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A Sikh Perspective on Judgement and Salvation

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Sikhs do not have a system in which there is any punishment, judgment or salvation. The Sikh belief is that actions on earth determine the kind of life people lead on earth. There is a concept that is known as Jivan Mukat “Those who die, and remain dead while yet alive, are said to be Jivan Mukta, liberated while yet alive.” (SGGS p. 449) The simple idea is that each individual is responsible for every look, action, word, and sentiment they express and each of these have consequences. The objective is not to live life in order to achieve or attain anything in the after life but to live truthfully in the present with Guru consciousness.
If the Sikh has devoted him/herself to Akal Purakh(Divine Creator) and lives in accordance to the discipline then the creator becomes responsible for his/her Sikh.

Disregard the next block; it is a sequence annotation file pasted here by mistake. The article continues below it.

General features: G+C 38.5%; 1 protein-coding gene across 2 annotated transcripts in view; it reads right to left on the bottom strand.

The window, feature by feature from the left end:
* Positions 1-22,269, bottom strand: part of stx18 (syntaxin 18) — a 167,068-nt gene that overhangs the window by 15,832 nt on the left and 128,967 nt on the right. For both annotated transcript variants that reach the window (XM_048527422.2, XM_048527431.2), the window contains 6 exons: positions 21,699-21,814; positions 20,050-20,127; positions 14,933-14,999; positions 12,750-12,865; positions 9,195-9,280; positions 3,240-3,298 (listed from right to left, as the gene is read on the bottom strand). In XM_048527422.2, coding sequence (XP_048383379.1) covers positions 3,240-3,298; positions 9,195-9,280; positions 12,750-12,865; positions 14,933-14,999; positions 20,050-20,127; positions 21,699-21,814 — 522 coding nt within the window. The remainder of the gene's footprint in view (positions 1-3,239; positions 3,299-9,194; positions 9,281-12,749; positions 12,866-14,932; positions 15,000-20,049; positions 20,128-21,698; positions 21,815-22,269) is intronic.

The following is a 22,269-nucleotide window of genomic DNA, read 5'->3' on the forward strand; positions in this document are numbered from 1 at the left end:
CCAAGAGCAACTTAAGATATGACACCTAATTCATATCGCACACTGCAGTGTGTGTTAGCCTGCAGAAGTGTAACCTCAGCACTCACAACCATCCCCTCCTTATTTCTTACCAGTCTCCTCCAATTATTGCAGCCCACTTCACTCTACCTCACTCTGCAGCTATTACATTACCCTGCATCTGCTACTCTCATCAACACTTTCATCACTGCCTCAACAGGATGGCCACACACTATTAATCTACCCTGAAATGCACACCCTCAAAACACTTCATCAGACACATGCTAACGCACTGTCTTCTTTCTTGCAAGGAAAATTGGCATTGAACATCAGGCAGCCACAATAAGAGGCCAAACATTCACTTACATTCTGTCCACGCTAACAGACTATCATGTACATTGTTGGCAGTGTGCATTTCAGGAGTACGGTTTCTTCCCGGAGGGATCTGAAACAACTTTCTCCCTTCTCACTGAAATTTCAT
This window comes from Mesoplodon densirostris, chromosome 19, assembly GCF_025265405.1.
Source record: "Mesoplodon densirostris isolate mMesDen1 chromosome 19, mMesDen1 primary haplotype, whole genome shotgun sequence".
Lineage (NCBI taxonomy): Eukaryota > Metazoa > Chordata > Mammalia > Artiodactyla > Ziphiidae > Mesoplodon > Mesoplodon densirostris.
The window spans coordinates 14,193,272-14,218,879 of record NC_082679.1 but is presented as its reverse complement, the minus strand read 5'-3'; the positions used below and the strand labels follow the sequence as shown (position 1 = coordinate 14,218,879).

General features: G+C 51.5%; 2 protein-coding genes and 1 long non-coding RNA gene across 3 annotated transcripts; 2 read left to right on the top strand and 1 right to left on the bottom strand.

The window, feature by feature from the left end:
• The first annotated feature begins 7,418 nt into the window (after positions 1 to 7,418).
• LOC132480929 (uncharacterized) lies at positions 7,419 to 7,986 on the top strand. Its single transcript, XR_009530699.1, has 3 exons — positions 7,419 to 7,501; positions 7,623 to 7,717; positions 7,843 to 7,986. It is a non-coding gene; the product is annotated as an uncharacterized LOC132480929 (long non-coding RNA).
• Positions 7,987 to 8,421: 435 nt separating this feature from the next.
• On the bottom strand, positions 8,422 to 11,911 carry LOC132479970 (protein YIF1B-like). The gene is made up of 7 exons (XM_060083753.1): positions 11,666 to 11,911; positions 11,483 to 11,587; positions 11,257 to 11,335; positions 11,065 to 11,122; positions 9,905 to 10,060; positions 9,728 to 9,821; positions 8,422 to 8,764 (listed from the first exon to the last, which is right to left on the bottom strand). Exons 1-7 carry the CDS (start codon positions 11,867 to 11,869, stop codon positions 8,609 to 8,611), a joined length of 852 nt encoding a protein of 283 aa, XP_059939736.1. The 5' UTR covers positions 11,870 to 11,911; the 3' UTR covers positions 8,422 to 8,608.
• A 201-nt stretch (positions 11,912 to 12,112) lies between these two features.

Sikhs are taught to operate from a neutral mind, not to have pre-conceived views or make judgments about others. The teachings condemn this kind of behaviour.
“He slanders others, and pollutes himself with his own filth.”
(SGGS p. 88)

In fact the teachings encourage Sikhs to take active steps not to participate in negative judgments passed on or by others but rather take a stand by not participating in it.
“The slanderers and evil-doers cannot see this glorious greatness; they do not appreciate the goodness of others.”
(SGGS p. 850)

It is important to take positive actions to improve oneself and the Guru encourages the Sikh to constantly reassess and re-evaluate him/herself. Sikhs are not taught to focus on or judge others but to improve themselves and then become examples for others to learn from and follow.
“O Nanak, if someone judges himself,only then is he known as a real judge.”
(SGGS pg148)